We came for a holiday in 2005 with our boys and we were struck by the beauty of the landscape, the open spaces, the lack of traffic on the roads…. Careful not to be swayed by the rose tinted glasses of being on holiday, we tried to look beyond the veneer as we travelled and considered whether NZ was a place we could live in.  As a traveller and a linguist, I am fascinated by language, culture, customs and people and how they interrelate.  I was fascinated by the fact that Aotearoa is a bicultural country with three official languages. Although I was struck early on by the lack of visibility of Te Reo; apart from a few signs at the airport saying Haere mai, Kia ora, Haere ra, images of the All Blacks performing the haka, Māori patterns and carved pou, there is little beyond that to indicate that the Māori language is living and breathing in all facets of the country .

Over the last ten years, I have learned a lot. I have made every effort to find out more about Māori tikanga (customs), and learn Te Reo Māori. It is hard. Not like any other language I have learned. Mainly because so many of the words have multiple meanings depending on the context. It is heavily nuanced and spiritual.  I think to learn it you really need to be immersed in the language and the people.  I am surprised as I learn about the pronunciation of the words, how badly the general populace articulates place names such as Taupō, and how they refuse to accept the Māori names of places they have long known in English such as Taranaki (Mount Egmont).  Places whose names were changed when Europeans came to Aotearoa and settled here.  This is because they have been mispronounced for so long that people believe that the way they were brought up pronouncing them is the correct way.  However, there is a growing awareness of the language and how words should be pronounced and I hear that on the radio, on TV and amongst my friends and colleagues.  I also know that many resist!

As an educator, I am encouraged to recognise diversity and respect the bi-cultural nature of Aotearoa.  For the last two years, I have been lucky enough to work for a company that values the language and the tikanga, celebrates what everyone brings to the table and promotes cultural responsiveness.  I am learning more language, developing a greater understanding of tikanga (though I have so much to learn) and  I am learning more about Te Tiriti o Waitangi and how it represents a partnership between Māori and Tou Iwi (other people).  A responsibility to recognise the values that all cultures bring to the rich tapestry of Aotearoa.  The articles are:

A1. Kāwanatanga
Honourable Governance: the right of the British to govern

A2. Rangatiratanga
Māori Retaining Agency, Voice, Choice
the right of hapū to retain sovereignty

A3. Ōritetanga
Equity: the guarantee that Māori would have the same rights as others

A4. Tikanga, Ahurea, Whakapono
Cultural & Spiritual Freedom: Māori customs shall be protected (the spoken promise)

Image of an original version of  Tiriti o Waitangi -it is an old, yellowed document with maori text By Archives New Zealand from New Zealand (Printed Sheet, Te Tiriti o Waitangi) [CC BY-SA 2.0 (http://creativecommons.org/licenses/by-sa/2.0)%5D, via Wikimedia Commons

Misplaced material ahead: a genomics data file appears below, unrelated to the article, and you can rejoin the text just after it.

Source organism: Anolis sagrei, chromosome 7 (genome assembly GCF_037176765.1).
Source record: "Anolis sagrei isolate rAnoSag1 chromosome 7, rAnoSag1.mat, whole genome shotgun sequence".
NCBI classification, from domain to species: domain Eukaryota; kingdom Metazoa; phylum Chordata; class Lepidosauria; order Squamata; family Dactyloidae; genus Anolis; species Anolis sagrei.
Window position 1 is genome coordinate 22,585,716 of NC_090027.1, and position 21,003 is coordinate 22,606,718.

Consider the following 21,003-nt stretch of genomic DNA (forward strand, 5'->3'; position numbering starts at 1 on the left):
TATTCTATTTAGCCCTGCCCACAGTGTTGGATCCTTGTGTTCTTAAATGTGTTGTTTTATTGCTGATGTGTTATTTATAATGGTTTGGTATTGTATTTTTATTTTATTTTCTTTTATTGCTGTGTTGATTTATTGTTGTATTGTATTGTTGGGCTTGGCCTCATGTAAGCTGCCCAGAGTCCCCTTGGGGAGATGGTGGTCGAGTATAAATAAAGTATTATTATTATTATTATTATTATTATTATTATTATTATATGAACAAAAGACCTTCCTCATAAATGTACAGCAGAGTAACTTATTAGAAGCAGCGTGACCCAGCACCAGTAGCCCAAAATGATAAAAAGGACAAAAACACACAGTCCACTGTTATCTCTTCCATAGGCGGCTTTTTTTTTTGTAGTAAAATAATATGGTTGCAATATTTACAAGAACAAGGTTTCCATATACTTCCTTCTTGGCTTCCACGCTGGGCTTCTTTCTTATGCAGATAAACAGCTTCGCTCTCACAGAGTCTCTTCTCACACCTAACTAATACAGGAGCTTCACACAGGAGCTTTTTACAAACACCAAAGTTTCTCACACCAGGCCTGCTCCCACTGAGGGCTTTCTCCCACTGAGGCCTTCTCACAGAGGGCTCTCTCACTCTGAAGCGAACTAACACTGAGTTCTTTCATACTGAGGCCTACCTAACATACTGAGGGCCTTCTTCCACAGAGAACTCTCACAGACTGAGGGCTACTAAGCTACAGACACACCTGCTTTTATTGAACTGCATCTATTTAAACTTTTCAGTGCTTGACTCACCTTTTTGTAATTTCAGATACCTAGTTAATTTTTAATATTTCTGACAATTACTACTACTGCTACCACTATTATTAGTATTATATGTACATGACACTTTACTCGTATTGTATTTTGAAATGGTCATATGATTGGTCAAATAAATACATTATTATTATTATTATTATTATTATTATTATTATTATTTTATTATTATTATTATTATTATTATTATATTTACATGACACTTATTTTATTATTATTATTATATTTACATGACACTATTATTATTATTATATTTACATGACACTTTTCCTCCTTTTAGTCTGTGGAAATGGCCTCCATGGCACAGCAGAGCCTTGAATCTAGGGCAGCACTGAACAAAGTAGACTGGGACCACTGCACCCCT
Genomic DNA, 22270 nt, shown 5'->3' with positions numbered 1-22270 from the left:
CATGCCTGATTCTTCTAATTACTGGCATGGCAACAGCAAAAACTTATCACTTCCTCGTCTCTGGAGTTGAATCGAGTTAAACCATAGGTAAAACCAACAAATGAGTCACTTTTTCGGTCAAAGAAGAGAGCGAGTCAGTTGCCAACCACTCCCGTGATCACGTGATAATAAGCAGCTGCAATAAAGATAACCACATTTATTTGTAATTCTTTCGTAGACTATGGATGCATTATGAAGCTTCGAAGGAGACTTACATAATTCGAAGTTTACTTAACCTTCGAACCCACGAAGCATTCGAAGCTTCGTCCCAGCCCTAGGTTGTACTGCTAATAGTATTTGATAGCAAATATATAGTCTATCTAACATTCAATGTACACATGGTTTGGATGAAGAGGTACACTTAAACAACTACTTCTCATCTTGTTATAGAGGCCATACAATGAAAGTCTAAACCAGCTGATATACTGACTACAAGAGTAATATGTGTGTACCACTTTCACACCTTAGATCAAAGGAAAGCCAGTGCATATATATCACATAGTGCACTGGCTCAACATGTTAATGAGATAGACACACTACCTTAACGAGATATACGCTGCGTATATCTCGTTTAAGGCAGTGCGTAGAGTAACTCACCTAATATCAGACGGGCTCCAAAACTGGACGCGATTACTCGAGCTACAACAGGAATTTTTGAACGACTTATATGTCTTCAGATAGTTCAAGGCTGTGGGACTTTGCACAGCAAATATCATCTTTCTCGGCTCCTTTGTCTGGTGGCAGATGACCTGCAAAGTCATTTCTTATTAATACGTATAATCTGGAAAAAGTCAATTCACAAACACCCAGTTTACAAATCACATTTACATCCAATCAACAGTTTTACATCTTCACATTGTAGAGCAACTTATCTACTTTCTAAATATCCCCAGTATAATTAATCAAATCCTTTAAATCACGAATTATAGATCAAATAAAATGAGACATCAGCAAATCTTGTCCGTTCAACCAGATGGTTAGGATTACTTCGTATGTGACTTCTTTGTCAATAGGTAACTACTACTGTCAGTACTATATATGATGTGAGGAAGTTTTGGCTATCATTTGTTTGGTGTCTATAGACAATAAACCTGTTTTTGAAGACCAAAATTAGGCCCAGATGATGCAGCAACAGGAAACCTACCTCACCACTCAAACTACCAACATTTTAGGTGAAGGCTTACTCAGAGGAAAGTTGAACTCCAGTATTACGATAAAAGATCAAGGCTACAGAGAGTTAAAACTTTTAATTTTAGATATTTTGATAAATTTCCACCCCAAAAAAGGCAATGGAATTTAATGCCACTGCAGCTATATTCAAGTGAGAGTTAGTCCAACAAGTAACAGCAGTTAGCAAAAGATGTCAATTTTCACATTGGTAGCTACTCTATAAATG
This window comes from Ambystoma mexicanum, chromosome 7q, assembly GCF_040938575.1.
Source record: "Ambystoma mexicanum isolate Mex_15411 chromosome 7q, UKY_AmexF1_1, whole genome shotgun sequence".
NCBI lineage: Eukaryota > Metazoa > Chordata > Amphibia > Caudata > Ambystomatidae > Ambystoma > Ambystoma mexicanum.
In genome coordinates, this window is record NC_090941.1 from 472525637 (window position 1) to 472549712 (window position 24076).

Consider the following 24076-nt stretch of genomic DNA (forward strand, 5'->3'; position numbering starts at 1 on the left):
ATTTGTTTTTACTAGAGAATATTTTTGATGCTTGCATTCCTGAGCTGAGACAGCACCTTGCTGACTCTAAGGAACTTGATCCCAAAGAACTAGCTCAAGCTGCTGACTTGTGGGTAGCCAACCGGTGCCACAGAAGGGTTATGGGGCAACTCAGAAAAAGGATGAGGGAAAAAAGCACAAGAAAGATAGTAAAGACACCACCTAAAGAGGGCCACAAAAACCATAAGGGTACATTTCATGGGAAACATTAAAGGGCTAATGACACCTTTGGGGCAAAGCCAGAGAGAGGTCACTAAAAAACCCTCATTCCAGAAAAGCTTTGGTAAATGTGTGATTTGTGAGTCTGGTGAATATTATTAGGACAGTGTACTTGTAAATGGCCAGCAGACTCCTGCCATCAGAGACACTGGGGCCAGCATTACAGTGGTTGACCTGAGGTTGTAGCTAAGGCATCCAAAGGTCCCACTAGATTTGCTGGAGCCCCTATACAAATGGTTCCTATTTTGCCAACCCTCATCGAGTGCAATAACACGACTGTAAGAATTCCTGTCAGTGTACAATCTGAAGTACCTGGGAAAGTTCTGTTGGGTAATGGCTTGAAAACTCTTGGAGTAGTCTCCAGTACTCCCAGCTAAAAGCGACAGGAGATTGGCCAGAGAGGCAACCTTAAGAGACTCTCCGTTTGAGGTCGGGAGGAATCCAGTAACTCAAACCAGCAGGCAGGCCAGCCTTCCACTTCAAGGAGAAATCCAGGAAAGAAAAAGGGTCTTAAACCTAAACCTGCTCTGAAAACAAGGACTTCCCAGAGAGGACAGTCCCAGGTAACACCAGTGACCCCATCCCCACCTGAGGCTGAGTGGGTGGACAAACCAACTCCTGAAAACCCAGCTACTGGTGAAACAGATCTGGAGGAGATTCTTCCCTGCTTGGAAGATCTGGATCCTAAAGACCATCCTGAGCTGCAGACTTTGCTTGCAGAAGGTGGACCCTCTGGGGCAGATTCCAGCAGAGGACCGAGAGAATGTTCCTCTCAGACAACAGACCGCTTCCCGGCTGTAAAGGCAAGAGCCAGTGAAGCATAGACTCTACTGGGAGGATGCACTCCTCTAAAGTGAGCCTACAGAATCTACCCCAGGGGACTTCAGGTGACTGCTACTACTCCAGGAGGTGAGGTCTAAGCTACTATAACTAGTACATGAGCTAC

So, back to our citizenship ceremony. This was our official welcome to the country we have chosen to call home.  We dressed in our best clothes – I got the boys “Robertson” ties to reflect their Scottish heritage (we thought about kilts but it was just too expensive!), took the day off work and school, planned a celebration (at the behest of friends – any excuse to party) and turned up at the Pavilion in Hamilton Gardens.

It was pleasant enough – 132 people representing 22 different nations, all seeking to become NZ citizens. We recited our affirmation of allegiance together and then one by one, family by family, received our certificates from the mayor and a Kowhai sapling to plant.Bright yellow flower formed like elongated bells

What was missing then?  Any indication that we were becoming citizens of a bicultural country.  Oh, apart from a bit of tokenism.

Neither the MC, nor the Mayor, nor the Member of Parliament who spoke to welcome us after we received our certificates of citizenship made any attempt to use any Reo Māori.  The Kaumatua seemed to have been ‘wheeled’ in to fulfil the niceties of the occasion but it was shallow and meaningless. How can officials of our bicultural country, a country which has at its basis a partnership, hold an important ceremony in which they fail to even use the most basic words of one of its official languages?  Our Member of Parliament even made reference to the diversity of the country and how all cultures were welcomed and recognised. He even urged those 22 different nationalities to hold on to their customs and languages, to keep our identities, hold on to our whakapapa (though he didn’t use that language). He went as far as stressing that our language is an essential part of who we are.  Yet he didn’t use Te Reo Māori, he didn’t even make reference to the Māori name of Hamilton, Kirikiriroa, as he welcomed us.